Friday, September 10, 2004

I am thoroughly disgusted.

They have the nerve to call draft-dodging cowards courageous. Courageous. I feel like this at least should make some people on the left feel a little ashamed, but it won't.

"Historians, and critics of American policy", aren't those the same thing once you leave our borders? Oh, and while I'm fuming here, what the hell does CURRENT foreign policy have to do with a war that ended over twenty years ago?

One more thing before I go.

Since when is "war resister" synonymous with running like a girl for the border?

Draft-dodger memorial to be built in B.C.
Last Updated Wed, 08 Sep 2004 11:27:18 EDT

NELSON, B.C. - B.C. activists plan to erect a bronze sculpture honouring
draft dodgers, four decades after Americans opposed to the Vietnam War sought
refuge in Canada.
The memorial, created by artists in Nelson, B.C., ties
into a two-day celebration planned for July 2006 that pays tribute to as many as
125,000 Americans who fled to Canada between 1964 and 1977.

"This will mark the courageous legacy of
Vietnam War resisters and the Canadians who helped them resettle in this country
during that tumultuous era," Isaac Romano, the director of the Our Way Home
festival told a news conference in Nelson Tuesday.
The event will honour
people who came to Canada and resisted war efforts, from burning their draft
cards during the Vietnam War to leaving the army to protest the war in Iraq,
Romano said.
Musicians – many of who participated in the anti-war movement –
will play at the festival, scheduled for July 8-9, 2006. Historians and critics
of U.S. foreign policy will speak and a documentary about American war resisters
by director Michelle Mason will be screened.
Estimates of the number of
Americans who came to Canada because they opposed the Vietnam War range from
50,000 to 125,000.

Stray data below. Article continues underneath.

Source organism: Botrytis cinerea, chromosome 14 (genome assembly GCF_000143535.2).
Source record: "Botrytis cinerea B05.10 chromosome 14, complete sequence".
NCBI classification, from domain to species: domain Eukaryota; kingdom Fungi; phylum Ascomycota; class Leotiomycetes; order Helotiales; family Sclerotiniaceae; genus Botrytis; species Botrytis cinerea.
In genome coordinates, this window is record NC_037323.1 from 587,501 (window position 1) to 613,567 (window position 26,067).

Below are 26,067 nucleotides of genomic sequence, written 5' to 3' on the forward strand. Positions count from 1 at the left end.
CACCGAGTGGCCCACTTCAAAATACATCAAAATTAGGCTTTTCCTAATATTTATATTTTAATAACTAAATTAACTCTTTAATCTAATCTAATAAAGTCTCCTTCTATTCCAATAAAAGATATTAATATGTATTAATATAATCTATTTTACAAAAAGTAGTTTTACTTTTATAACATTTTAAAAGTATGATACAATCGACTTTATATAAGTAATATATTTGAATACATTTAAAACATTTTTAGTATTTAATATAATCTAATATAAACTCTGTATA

They sought refuge in Canada between 1964 and 1977 in one
of the biggest political exoduses in U.S. history.
The first wave of Vietnam
era immigrants, called "draft dodgers," was largely middle class and educated.
Deserters from the army came later, mostly with little education or money.
Many of the war resisters settled in British Columbia, especially in the
Gulf Islands, the Sunshine Coast and the West Kootenay, the B.C. Interior region
where Nelson is located.
Thousands returned south after President Jimmy
Carter granted them amnesty in 1977, but the 1986 census indicated that half
stayed in Canada.



3 Comments:

At 11/9/04 1:38 AM, Blogger That 1 Guy said...

Please tell me this is a joke. A very unfunny joke, but a joke nonetheless.

Methinks it's not, and therefore the violent meter is rising. As are the words of reverse blessing.

sorry, i'm gone

 
At 11/9/04 1:56 AM, Blogger Graumagus said...

Yet another reason to bomb Canada.

 
At 23/9/04 12:28 AM, Anonymous Anonymous said...

I hope that people, both American and Canadian, realize that not all the citizens of Nelson are in support of these actions. I feel that all the people of Nelson have been painted with the same brush when come to this issue. There were many people unaware of these plans until it aired on the news and appeared in the local newspapers. I am proud to call Nelson my home. It is a beautiful and wonderful place to grow up in. Many of the angry letters and e-mails sent to the local officials have been published in the paper. I understand that many people feel deeply hurt by the idea of honoring the draft dodgers, but I don't believe it is an excuse for writing hateful comments directed to the people of Nelson and even Canadians in general. If people don't want to visit Nelson because of the small group of people organizing this festival, then that is their choice and right. I'm not saying that I agree with the festival and monument, but I don't agree with all the hateful comments.

 

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